Invasive Species

Invasive Species Rapid Response Plan

Based on the ongoing threat of Aquatic Invasive Species (AIS) being introduced into Lower Turtle Lake, above current LTL Management District AIS activities, has created a Eurasian Water Milfoil (EWM) Rapid Response Plan.  This plan was presented to the LTL Management District at the regular meeting of the District held on April 8, 2017.  This plan is intended to serve as a framework to assist in responding thoroughly, professionally and effectively to the many challenges that result from new invasions. Early detection of new invasions is critical to any rapid response and the process outlined in this plan begins once a potentially new invasion has been reported and consists of an action or series of actions taken to quickly contain, and if possible, control newly discovered invaders. 

Curly Leaf Pondweed

Lower Turtle Lake does have two invasive species, one plant and one animal.

The plant is known as  Curly-Leaf Pondweed  and was first verified on 12/31/08.  Curly-leaf pondweed is an invasive aquatic perennial that is native to Eurasia, Africa, and Australia. It was accidentally introduced to United States waters in the mid-1880s by hobbyists who used it as an aquarium plant. The leaves are reddish-green, oblong, and about 3 inches long, with distinct wavy edges that are finely toothed. The stem of the plant is flat, reddish-brown and grows from 1 to 3 feet long. The plant usually drops to the lake bottom by early July.

Chinese Mystery Snail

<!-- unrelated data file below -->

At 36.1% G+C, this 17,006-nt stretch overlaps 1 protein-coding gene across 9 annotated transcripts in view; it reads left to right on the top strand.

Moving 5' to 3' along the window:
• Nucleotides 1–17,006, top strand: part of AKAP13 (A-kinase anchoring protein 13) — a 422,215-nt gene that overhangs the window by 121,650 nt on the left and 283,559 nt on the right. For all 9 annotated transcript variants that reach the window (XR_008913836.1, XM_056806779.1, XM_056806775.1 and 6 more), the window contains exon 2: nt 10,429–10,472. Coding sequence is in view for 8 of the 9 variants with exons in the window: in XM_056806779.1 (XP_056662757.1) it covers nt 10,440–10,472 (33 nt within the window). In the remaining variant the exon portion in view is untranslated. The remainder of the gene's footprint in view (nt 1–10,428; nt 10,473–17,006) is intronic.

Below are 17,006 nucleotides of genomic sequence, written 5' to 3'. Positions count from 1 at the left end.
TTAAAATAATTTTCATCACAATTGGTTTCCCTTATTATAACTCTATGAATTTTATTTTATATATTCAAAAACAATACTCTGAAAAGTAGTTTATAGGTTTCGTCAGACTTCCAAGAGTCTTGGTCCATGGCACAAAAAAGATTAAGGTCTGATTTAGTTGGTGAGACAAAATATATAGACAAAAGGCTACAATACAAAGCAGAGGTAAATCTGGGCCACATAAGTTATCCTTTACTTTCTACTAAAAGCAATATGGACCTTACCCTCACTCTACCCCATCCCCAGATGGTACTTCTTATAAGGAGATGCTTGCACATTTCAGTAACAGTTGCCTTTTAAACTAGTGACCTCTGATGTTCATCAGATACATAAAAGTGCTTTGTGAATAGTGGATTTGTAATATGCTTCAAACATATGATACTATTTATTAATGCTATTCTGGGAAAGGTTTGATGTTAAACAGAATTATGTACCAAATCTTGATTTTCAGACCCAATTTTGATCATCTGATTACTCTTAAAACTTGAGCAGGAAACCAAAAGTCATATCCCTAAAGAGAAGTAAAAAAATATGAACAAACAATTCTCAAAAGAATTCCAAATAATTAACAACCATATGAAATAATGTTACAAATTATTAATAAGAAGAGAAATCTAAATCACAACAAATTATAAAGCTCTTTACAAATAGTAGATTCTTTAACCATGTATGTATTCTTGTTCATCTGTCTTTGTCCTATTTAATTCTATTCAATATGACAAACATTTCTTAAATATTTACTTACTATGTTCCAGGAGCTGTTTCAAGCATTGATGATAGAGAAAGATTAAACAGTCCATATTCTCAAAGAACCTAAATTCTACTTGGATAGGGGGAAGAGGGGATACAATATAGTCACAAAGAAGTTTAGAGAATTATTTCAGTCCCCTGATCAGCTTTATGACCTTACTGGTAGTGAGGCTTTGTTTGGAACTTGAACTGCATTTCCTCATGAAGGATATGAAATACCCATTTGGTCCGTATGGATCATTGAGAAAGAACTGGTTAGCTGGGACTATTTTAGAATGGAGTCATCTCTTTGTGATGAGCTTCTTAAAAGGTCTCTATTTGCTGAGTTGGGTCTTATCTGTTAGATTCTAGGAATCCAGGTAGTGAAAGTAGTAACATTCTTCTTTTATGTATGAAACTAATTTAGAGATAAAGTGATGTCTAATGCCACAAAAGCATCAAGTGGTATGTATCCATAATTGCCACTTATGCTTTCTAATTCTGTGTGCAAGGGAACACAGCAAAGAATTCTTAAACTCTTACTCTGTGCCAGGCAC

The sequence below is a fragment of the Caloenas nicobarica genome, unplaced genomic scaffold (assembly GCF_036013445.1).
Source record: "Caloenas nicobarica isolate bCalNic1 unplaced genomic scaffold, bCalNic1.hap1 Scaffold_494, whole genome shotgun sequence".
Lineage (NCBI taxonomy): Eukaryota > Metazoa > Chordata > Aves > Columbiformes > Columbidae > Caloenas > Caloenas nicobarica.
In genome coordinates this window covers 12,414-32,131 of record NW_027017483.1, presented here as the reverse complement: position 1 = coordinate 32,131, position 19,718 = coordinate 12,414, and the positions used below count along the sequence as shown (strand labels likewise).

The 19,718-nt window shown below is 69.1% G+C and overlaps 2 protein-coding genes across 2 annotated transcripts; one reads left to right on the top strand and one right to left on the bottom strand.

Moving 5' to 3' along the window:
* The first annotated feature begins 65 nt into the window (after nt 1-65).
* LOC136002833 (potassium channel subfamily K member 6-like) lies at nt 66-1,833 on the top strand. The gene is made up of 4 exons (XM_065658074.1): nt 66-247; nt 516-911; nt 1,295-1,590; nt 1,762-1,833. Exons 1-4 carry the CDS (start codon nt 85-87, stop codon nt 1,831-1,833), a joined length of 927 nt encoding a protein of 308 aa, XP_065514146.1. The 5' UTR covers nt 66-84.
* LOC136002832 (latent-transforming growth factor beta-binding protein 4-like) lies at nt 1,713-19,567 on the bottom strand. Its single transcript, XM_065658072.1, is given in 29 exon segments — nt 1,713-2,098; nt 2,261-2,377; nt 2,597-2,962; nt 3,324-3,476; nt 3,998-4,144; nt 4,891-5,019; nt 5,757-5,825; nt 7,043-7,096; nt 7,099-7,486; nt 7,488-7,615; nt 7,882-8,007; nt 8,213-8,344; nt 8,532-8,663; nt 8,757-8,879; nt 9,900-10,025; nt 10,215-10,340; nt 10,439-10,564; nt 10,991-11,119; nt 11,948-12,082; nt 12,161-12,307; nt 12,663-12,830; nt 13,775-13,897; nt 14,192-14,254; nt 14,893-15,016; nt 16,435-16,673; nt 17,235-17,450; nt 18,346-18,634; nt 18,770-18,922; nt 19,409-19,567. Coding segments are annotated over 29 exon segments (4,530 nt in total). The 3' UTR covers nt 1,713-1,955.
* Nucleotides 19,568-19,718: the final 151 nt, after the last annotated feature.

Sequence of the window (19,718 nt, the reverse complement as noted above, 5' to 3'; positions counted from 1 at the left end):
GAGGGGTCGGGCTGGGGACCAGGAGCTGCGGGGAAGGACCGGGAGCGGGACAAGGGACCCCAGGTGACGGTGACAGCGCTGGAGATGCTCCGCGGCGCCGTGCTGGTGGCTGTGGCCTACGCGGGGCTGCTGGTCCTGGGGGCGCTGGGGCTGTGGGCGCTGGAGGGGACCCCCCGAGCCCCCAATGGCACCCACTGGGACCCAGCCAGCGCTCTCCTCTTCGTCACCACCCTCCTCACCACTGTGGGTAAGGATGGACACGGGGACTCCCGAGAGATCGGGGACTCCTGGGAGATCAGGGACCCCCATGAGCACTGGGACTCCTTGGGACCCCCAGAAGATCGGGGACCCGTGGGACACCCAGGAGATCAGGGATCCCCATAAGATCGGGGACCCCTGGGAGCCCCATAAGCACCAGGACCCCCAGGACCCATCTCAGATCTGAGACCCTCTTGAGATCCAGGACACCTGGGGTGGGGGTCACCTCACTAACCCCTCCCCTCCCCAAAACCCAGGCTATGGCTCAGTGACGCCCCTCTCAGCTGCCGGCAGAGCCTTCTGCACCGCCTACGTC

The animal is known as the Chinese Mystery Snail and was first verified on 8/21/12.  Chinese mystery snails and banded mystery snails are non-native snails that have been found in numerous Wisconsin lakes. There is not a lot yet known about these species, however, it appears that they have a negative effect on native snail populations. The mystery snail's large size and hard operculum (a trap door cover which protects the soft flesh inside), and their thick hard shell make them less edible by predators such as rusty crayfish.

Please remember to follow boating laws when enjoying Wisconsin's lakes to keep invasives out.

Invasive Species Sign  

Garlic Mustard

A newly identified (April 2017) invasive plant species known as Garlic Mustard was found in Barron County. It has been identified on the east side of Prairie Lake, City of Barron, the Old 14 Highway east of Canton, and the east side of Cumberland (click here for a map).  Now is the time to look out for it.  It will be growing vigorously for the next few weeks and flowering in early May.  This will take over a woodlot, displacing all native vegetation.  If you have any questions, email me at  This email address is being protected from spambots. You need JavaScript enabled to view it.  or call 715-537-6246.   Tyler Gruetzmacher, Barron County Conservationist.

It has not been identified around Lower Turtle Lake but landowners are encouraged to look for it.

Garlic mustard invades high quality upland and floodplain forests and savannas, as well as disturbed areas, such as yards and roadsides. It is sometimes found in full sun, though most often grows in areas with some shade, and does not do well in acidic soils.  Native herbaceous cover has been shown to decline at sites invaded by garlic mustard.  Garlic mustard exudes antifungal chemicals into the soil that disrupt associations between mycorrhizal fungi and native plants, suppressing native plant growth.

Garlic mustard can be identified by its leaves, which for first year plants have basal leaves that are dark green, heart or kidney-shaped, with scalloped-edges and wrinkled appearance. On second year plants, stem leaves on flowering plants are alternate, triangular, with large teeth, and up to 2-3” across. Leaves and stems smell like garlic when crushed.  It can also be identified by its flowers which are small, white, 4-petaled, and abundant. Bloom throughout the spring.

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